Budget 2018: Philip Hammond jokes about rabbits, toilets and fiscal rules during speech

The chancellor's 'Hammo House of Horrors' was packed full of awful puns

Peter Stubley
Tuesday 30 October 2018 00:16
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Philip Hammond jokes during 2018 Budget: 'Philip, that one day could be you'

Philip Hammond’s attempt to replace austerity with hilarity was greeted with a chorus of groans across the UK.

The chancellor bolstered his reputation for making terrible jokes by packing his budget speech with at least 50 per cent more puns than last year.

Some of his gags were so bad it left many wondering how many of his lines were actually intended to be funny. Was “full fiscal event” just a bit of economic jargon or a failed punchline?

His nostalgic opening gag was reminiscent of the Monty Python sketch where a king gestures towards the view from his castle window and tells his son and heir: “One day lad, all this will be yours!” And the young prince replies: “What? The curtains?”

Mr Hammond’s version left his audience to work out their own punchline. “It was 1962, I was 6 years old, tensions between Russia and the United States were rising and a former foreign secretary turned chancellor delivered a budget amid cabinet revolt. And I remember my parents turning to me and saying: ‘Philip, that could be you one day.’"

The chancellor attempted to come up with possible newspaper headlines if he had delivered his budget on Halloween (“Hammo House of Horrors” or in December “Spreadsheet Phil turns Santa Claus”.

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Then came the dig at the backbenchers rumoured to be plotting against the prime minister over her Brexit plans. “The truth is I have not avoided the blood-curdling threats, the anguished wailing, and the strange banging of furniture that is usually associated with Wednesday. I have kindly been invited to a special meeting of the 1922 committee this evening.”

His boasts about meeting his financial targets three years early led to Mr Hammond giving himself a new nickname. “Fiscal Phil says: Fiscal Rules OK.”

Tory MPs responded with loud shouts of: “More, more!”.

Mr Hammond obliged by joking about the number of announcements that had already been announced. “You will know better than most that every chancellor likes to have a rabbit or two in his hat as he approaches a budget,” he said.

“But this year, some of my star bunnies seem to have escaped just a little early!”

Perhaps sensing how badly his jokes were going down, he resorted to self-deprecation. “Even I would admit that at the last two budgets I might have given the House just a little bit more detailed information on productivity enhancement and technological innovation than it strictly needed!”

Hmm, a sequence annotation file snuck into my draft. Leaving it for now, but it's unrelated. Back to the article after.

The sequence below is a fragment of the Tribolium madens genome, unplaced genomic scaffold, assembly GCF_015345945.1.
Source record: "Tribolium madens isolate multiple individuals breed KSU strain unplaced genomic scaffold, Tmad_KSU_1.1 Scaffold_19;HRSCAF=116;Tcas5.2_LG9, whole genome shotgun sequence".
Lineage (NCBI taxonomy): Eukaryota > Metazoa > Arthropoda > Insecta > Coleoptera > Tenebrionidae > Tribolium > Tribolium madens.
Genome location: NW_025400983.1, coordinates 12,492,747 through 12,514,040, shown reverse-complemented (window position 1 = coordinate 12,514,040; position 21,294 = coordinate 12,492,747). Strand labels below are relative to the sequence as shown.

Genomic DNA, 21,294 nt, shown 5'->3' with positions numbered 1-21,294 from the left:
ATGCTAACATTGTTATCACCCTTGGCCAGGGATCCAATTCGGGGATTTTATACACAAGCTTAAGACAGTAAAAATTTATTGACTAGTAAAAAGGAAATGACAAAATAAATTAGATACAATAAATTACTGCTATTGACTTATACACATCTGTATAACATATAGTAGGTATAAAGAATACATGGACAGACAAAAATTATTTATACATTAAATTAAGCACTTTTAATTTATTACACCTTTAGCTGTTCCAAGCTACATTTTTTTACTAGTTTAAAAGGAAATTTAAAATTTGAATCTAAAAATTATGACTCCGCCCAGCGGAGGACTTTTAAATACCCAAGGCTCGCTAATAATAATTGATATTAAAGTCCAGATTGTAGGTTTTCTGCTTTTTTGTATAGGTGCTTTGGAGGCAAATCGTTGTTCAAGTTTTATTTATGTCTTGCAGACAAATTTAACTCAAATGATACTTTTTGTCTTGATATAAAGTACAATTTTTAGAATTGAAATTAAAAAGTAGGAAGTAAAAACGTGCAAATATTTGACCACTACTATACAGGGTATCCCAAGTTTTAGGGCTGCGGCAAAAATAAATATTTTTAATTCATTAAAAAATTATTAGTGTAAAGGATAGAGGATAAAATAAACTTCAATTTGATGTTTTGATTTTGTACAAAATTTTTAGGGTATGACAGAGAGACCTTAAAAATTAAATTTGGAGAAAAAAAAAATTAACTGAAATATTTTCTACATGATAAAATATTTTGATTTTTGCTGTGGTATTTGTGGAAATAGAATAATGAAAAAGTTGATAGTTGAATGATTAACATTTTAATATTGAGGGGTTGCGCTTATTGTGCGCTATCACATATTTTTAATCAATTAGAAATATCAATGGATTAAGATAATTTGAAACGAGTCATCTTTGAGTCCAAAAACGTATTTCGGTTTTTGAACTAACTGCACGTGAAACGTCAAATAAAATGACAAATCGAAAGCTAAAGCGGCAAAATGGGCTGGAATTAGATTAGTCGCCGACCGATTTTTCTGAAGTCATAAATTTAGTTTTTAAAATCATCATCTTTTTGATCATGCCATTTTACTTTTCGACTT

He was on firmer ground with his joke about Nick Clegg who has recently been hired by Facebook. Announcing plans to impose a “digital services tax” on global corporations such as Amazon, he added: “I am already looking forward to my call from the former Leader of the Liberal Democrats.”

Sadly, this was followed by a sustained bout of toilet humour as Mr Hammond revealed a new business rate relief for public lavatories.

“So that local authorities can, at last, relieve themselves. For the convenience of the House, Mr Deputy Speaker,” he said.

“And without wishing to get unduly bogged down in this subject, the House will be interested to know … well at least I am demonstrating that we are all British … this relief will extend to any such facilities made available for public use, whether publicly or privately owned.

“Honestly, Mr Deputy Speaker, this is virtually the only announcement in this Budget that hasn’t leaked.”

John McDonnell’s recent facial injury, which he sustained tripping over rubbish on his way home, was also targeted. “The shadow chancellor’s recent accident has reminded us all how dangerous abandoned waste can be.

“So I will provide £10m to deal with abandoned waste sites, although I can’t guarantee to the House that £10m is going to be enough to stop him falling flat on his face in the future.”

Perhaps his best line was an ad-lib. After announcing he would confirm the final remit of the Low Pay Commission “at the Budget next year”, Labour MP Paula Sherriff shouted: “You won’t be here.”

Mr Hammond responded: “I hear the honourable lady but her point is slightly muted as she made in it the autumn of 2016 and again in the autumn of last year.”

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